Flexibility – Measured by Volume and delivery speed
Staff Turnover – Rate of Staff departures and/or sick days
Employee Satisfaction – High job satisfaction = Productivity

In the case of The Royal Botanical Gardens, this can be assessed through the following ways and through asking the necessary questions for example:
Financial performance: Are the performances that the Botanical Gardens host providing the necessary profits and sustainability as well as any renumeration from hosting flower shows etc.?
Would this boost the capital structure going forward if these events continued or does there need to be increased funding to the TRBG?

If yes, then there is no major need for changes.
If no, then there would need to be improvements made that can boost the Profitability, Efficiency and Capital of the events held at the TRBG. Whether through much more focus on the bigger events compared with the smaller events is an option that is worth considering.

Competitiveness: How is the TRBG positioned in terms of market share in comparison with other TRBG’s and Parks?

It is hard to compare TRBG’s with each other in a certain area as there tends to be one in each major city. Therefore, the only real barometer that can be used for comparative success is market share against local parks for a local perspective. For a national perspective, using comparative measures against other TRBG’s would be the best indicator for competitiveness.

Resource utilisation: Are the resources at TRBG being used in a productive and efficient manner for all events?

With all events, especially high profile at TRBG, there would be an expectation that resources would be used in a manner of higher priority to ensure that that all events are a success, especially the high-profile events. Ensuring that all events are successful is the key, as the impact of the events can not only impact within the organisation, but also outside of that if the events are extremely successful, as the flow on effects impact internally and externally.
Service Quality: Are events at TRBG providing comfort to all customers? Are staff communicating effectively and being courteous to all customers? Is the TRBG a reliable place to hold events?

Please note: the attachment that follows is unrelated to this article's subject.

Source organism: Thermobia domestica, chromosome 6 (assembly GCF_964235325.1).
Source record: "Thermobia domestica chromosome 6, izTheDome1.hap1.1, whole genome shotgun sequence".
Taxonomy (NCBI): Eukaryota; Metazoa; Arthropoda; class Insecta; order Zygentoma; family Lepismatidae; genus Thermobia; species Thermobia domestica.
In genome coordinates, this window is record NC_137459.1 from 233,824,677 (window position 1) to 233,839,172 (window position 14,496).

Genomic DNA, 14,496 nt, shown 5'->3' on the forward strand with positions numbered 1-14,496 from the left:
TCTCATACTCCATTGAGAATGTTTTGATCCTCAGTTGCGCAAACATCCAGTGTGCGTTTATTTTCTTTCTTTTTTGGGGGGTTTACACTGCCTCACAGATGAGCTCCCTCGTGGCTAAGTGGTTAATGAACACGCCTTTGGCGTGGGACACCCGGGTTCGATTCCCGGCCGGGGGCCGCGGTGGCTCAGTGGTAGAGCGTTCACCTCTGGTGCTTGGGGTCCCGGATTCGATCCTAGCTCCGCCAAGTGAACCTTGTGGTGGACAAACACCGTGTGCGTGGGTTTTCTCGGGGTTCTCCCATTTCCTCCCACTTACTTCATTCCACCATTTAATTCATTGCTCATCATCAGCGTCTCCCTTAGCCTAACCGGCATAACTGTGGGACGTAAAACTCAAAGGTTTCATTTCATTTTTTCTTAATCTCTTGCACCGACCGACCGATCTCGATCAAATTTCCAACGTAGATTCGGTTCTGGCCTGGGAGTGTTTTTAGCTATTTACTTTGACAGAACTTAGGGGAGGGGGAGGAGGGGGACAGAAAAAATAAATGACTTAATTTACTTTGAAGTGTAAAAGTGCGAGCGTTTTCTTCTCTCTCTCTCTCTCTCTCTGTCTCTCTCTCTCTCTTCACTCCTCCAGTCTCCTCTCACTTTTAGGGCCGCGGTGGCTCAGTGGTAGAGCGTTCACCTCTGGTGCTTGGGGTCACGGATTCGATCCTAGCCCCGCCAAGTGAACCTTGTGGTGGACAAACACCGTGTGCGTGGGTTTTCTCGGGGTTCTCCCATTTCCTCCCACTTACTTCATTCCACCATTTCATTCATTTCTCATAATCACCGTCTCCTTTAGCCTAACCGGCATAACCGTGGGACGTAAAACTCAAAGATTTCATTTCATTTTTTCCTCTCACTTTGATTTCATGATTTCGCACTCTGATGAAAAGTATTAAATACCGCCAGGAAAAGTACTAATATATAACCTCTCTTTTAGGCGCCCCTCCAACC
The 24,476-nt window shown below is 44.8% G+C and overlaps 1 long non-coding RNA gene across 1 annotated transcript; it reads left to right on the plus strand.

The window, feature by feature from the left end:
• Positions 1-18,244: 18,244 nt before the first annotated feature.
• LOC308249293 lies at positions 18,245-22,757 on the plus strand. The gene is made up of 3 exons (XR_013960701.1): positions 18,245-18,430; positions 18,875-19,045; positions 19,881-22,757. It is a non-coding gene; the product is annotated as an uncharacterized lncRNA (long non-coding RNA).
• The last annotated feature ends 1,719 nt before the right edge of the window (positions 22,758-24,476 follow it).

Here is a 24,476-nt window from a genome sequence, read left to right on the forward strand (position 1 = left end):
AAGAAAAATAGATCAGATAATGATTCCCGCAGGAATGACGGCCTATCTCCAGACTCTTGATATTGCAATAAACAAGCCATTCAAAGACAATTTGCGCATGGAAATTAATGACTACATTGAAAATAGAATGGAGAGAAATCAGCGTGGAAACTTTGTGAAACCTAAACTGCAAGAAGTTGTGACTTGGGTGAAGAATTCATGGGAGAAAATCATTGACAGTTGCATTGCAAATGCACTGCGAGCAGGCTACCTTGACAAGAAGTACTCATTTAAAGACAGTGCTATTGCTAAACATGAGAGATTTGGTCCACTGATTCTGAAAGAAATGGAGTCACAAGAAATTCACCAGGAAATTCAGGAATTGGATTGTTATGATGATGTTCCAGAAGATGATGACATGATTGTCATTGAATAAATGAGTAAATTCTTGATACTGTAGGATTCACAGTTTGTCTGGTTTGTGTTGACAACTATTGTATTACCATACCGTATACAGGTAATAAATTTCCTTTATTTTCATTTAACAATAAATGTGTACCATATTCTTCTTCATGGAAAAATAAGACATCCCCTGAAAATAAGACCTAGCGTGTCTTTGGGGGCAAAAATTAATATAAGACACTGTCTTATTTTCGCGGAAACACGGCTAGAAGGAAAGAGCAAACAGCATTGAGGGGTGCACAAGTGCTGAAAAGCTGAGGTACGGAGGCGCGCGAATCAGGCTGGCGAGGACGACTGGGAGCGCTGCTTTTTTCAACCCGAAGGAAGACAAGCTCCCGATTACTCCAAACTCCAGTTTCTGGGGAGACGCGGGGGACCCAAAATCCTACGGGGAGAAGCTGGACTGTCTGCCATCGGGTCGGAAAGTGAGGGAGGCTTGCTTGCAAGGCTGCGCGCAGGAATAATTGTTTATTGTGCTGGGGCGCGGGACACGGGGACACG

With all organisations, the key aspect to success is the service quality that is delivered to ensure that the event is a success. If the customers are happy and enjoying the event and that all staff are providing high level service to ensure that the event is being delivered successfully for the customer’s, then that would be the major barometer that has been met.

Innovation and Flexibility: For repeat events, how can you provide innovative products to attract new and retain old customers?

Running an event first time can be an unknown as there wouldn’t have been the experience of having the event at the location. Evaluating the event via a review and providing new and innovative products to ensure that the customers not only come back but also the potential for new customers to come through is also the key. The best approach is doing this year by year.

Staff Turnover and Employee Satisfaction: What is the best measure as to staff departures and/or sick days?

This is a measure that would be set and evaluated year by year (or even month by month if necessary). The best approach would be comparing this to other TRBG’s and Parks along with potentially other businesses locally, given that TRBG’s are “regularly visited throughout the year by many local families and are an internationally well-known tourist attraction”

Evaluate the process you would employ to develop a suitable balanced scorecard for The Royal Botanical Gardens and give examples of measures that would be incorporated within it.

The best approach to develop the balanced scorecard would be to:
Clarify Strategy – Through Objectives and measures that clarifies the understanding of the strategy to develop a consensus throughout
Strategic Objectives – Translating high level objectives to operational objectives and communication of the strategy throughout.
Planning and Target Setting – Aim for ambitious but achievable targets and ensure they are set for each perspective.
Strategic Feedback – Feedback recorded to executives and ensuring the strategy is proceeding as planned

All of these perspectives need to be considered in the balanced scorecard objectives.

For the customer, this perspective considers areas for example such as customer satisfaction and how this adds value to customers within the organisation. This includes all inquiries of both minor and major scale to all visitors.

Internally, the processes within the organisation needs to perform well to ensure its success and how the procedure would be in relation to enquiries. Learning is an area where constant improvement is required, especially through training and investment for example in modern equipment. Clarifying the strategy to implement the policy and consistent review of the policy is important.

Implementing a longer-term strategy outlining the short, medium and longer-term goals also provides a critical part to the success, which can be outlined through communication, evaluation and review along with goal setting. This and subject to regular review can provide TRBG staff and clients the necessary goal setting that gives the best opportunity to implement the policies set.

Amongst the regular review, the ability to plan and set targets that are ambitious and achievable and that they are set for each perspective in place is another crucial aspect in relation to the TRBG success. Flexibility and an ability to provide clear and concise guidelines without confusion or ambiguity is also key to success.

When regularly reviewing the company policy, ensuring that feedback is supplied amongst reviewing allows TRBG to provide clear guidance on the implementation of previous policy/ies and gives TRBG the best chance to either adjust, keep or even in the worst case scenario, scrap a policy.